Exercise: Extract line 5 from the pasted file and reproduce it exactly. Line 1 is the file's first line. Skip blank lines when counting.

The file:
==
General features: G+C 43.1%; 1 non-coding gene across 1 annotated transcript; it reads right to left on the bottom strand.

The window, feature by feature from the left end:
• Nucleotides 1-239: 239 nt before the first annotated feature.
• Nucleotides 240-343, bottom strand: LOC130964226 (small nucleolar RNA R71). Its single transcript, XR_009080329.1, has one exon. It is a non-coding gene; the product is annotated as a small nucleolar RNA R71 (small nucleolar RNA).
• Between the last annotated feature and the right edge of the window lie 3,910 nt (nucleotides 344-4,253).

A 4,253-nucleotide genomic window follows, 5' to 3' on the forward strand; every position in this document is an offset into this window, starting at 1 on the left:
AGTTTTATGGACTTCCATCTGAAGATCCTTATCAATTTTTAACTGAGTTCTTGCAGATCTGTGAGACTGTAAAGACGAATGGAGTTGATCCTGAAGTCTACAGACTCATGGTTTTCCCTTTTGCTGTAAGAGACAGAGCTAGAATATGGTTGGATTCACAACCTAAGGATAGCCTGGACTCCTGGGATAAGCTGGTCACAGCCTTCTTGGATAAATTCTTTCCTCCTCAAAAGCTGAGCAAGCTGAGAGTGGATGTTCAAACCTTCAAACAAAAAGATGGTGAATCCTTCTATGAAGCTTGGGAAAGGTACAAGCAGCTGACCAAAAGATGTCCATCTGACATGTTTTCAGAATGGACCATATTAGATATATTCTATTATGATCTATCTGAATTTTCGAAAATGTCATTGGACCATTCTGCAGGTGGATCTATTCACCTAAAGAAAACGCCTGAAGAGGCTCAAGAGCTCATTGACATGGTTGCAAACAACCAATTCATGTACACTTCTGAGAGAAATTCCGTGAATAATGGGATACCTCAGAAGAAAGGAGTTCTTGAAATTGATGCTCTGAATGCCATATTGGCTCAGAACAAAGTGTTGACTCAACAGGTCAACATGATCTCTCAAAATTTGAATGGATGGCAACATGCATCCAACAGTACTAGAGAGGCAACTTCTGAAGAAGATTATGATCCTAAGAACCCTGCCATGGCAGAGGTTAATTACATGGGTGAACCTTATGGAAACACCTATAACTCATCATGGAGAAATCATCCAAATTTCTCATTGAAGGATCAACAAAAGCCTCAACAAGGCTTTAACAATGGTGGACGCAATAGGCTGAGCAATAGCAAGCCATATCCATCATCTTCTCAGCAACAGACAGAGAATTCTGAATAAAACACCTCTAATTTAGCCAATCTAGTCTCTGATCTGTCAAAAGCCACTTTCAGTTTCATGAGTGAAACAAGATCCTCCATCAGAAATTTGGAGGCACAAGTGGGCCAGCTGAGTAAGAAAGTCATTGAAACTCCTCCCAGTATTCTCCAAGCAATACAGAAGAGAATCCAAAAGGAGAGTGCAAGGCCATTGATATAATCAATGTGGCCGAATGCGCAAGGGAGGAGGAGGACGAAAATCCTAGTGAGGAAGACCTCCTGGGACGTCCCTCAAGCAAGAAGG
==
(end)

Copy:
• Between the last annotated feature and the right edge of the window lie 3,910 nt (nucleotides 344-4,253).